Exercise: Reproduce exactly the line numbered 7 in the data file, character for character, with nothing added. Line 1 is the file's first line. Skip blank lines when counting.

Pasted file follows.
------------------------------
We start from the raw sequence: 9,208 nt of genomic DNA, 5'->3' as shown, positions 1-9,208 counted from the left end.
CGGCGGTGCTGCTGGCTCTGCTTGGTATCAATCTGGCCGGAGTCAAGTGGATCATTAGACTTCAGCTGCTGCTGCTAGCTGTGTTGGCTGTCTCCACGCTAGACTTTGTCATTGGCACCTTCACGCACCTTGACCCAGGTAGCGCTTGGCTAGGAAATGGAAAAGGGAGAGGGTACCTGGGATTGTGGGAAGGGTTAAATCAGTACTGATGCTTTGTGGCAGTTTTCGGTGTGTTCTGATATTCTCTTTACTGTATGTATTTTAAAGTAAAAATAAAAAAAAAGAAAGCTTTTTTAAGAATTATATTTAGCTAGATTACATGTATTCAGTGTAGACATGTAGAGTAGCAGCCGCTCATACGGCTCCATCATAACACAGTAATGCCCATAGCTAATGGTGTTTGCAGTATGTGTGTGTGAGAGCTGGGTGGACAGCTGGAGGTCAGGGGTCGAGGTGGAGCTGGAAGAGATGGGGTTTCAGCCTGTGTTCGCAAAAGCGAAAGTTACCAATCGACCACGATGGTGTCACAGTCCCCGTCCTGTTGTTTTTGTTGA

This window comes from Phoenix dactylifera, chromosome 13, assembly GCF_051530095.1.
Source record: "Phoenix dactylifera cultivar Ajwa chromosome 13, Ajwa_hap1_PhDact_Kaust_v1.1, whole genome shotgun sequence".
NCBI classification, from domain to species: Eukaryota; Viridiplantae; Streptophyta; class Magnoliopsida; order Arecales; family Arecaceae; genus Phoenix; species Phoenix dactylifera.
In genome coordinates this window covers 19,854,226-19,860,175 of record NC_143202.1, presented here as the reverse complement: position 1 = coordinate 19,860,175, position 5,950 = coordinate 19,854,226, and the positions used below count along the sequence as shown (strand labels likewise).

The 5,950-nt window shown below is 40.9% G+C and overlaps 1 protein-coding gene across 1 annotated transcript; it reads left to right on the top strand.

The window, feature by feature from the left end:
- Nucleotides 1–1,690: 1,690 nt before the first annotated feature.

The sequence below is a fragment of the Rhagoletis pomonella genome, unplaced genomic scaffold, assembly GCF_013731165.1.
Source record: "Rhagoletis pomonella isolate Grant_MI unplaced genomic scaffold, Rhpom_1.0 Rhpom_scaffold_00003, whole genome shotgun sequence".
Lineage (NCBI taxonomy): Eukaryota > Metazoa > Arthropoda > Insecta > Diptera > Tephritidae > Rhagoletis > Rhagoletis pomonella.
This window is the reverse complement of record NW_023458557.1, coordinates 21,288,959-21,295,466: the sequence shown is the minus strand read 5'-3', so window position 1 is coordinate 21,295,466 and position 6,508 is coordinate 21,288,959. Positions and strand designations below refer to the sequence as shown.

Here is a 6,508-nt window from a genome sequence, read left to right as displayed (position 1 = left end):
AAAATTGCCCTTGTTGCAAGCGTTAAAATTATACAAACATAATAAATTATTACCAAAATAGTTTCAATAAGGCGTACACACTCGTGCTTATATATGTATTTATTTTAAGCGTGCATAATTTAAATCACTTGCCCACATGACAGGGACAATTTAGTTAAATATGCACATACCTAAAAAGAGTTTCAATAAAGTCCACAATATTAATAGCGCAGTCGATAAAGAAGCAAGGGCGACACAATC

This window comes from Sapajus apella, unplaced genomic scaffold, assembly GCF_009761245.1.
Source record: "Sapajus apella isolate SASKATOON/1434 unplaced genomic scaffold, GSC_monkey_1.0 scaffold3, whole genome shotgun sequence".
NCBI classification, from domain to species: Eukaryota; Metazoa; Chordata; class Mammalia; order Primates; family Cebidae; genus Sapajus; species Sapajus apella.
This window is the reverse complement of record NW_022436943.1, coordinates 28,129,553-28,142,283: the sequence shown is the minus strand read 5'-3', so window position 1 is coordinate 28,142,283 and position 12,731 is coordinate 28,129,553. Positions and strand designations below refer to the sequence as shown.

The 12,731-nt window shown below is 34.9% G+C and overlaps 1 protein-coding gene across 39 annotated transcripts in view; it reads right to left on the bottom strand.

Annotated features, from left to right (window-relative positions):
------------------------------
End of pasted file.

The 5,950-nt window shown below is 40.9% G+C and overlaps 1 protein-coding gene across 1 annotated transcript; it reads left to right on the top strand.